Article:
He stood up, stretched his arms above his head. Feel, feel, feel, everything and as much there is. He switched the light on in the bathroom. It was bright, almost blindingly, and hurt his eyes. He slowly stepped into the shower. The water changed from freezing cold to boiling hot back to freezing cold for the first few minutes. He endured. He had been oscillating between the extremes his entire life, so why try to avoid it in the shower? Why wait for the moderate middle? Moderation. Everything in moderation. Food, drink, sleep, fun, sex, work. Moderation is the key to happiness, isn’t it? Don’t get too excited, you might get disappointed; don’t get too sad, you might not be able to get out of it; don’t eat too much, you might feel sick after; don’t drink too much, you might make a fool of yourself; don’t spend too much money, it’s wasteful. You have to do it just right, moderately, have it under control. Fiery passion will burn you, warm affection will keep you comfortable. No, you have to do it just right. Remain calm, remain quiet, remain moderate. Don’t be too adamant, compromise. Don’t be too assertive, be considerate. Don’t be too ambitious, be motivated. Don’t be too excited, be enthusiastic. Just right. Just moderate. Be moderately moderate. Love thy neighbour. Honour thy father and mother. Do not steal. Do not envy. Do not sleep around. And most of all: do not fucking kill.
He slipped into the freshly ironed shirt and trousers he had laid out the evening before, put on his shoes and picked up his bag. It was 3:30. It would only be a short walk to the agreed meeting point where someone would be waiting to collect him. He did not know the address, for obvious reasons. He looked around his apartment. It was quiet, calm even. He closed the door behind him, but did not lock.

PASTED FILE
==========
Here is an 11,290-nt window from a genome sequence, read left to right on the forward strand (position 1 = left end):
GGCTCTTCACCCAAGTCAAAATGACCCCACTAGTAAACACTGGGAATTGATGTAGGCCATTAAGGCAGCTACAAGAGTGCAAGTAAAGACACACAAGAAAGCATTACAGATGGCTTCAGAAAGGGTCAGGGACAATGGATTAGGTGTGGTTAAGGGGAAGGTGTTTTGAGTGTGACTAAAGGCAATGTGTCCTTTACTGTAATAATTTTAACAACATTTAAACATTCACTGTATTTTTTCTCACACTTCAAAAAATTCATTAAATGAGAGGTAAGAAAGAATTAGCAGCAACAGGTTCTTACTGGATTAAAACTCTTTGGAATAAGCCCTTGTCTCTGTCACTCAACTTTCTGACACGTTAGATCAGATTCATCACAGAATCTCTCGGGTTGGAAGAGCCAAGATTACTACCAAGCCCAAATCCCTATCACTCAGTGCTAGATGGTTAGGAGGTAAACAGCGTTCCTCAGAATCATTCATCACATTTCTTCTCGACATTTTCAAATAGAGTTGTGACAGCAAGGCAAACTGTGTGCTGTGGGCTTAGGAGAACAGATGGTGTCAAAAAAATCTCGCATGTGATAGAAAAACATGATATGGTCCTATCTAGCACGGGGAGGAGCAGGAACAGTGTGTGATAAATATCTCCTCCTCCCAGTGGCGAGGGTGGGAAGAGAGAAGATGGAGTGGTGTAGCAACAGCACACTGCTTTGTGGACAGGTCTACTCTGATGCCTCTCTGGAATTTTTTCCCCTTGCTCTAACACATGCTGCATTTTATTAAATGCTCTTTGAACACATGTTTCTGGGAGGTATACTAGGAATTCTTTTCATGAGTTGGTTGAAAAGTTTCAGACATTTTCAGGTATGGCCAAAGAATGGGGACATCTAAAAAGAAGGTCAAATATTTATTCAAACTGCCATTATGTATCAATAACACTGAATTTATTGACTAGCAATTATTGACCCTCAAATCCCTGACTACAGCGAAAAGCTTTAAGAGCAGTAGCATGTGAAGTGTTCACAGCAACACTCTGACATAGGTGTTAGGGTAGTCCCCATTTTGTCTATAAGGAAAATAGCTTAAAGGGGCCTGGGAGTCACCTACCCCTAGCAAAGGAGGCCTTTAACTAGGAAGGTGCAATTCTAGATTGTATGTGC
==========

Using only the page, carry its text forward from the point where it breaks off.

The air outside was damp. His breath left little patterns as he hasted along the abandoned streets. Baboom, baboom, said his heart. Tick tock, tick tock, agreed the clock. Clink clonk, clink clonk, replied the soles of his shoes. A taxi driving past him complemented the constant rhythm, breaking the regular pattern of this composition. He increased his pace. He had left his phone behind – again, for obvious reasons. The location was to remain secret. Instead of being alarmed, this assured him of the professionalism of the people he was dealing with. He had never talked to the person in charge. He did not know the name. He did not know the age. He did not know the methods. But once you have gone down that dark road, you will suddenly find yourself surrounded by people who can point you towards even darker paths that lead towards yet even darker alleys. Someone who knows someone who knows someone who knows someone. You need to trust. But it’s easy to trust if you have nothing to lose.
Under the dim light of a lantern he saw a small woman leaning against a car. He walked towards her. She looked up.
“Are you here for the will?”
“Yes.” He noticed his mouth was dry.
“Please, get in the car.” She opened the door for him. She walked around to the other side and sat behind the wheel.
“This might seem a bit unsettling, but I have to ask you to cover your eyes.” She handed him a blindfold.
“Oh. Yes. Yes, absolutely, no of course. That’s no problem at all.” He took the fold from her, wrapped it around his head and knotted it in the back. It was a soft silk. It felt nice. The darkness was complete, it was comforting.
“It will be a 45 minutes drive, approximately. There is nothing to be concerned about. If you experience nausea, this is quite normal.” She handed him a plastic bag. “Please do not be concerned. If you need me to stop the car and get out, please let me know. I will make sure to pull over as soon as the circumstances allow me to. But please, Sir, do not remove the blindfold.”
“Are we ready?”
“Ok, let’s go then.”
She started the engine and made what felt like a u-turn. After a few minutes he stopped trying to sense which direction they were going.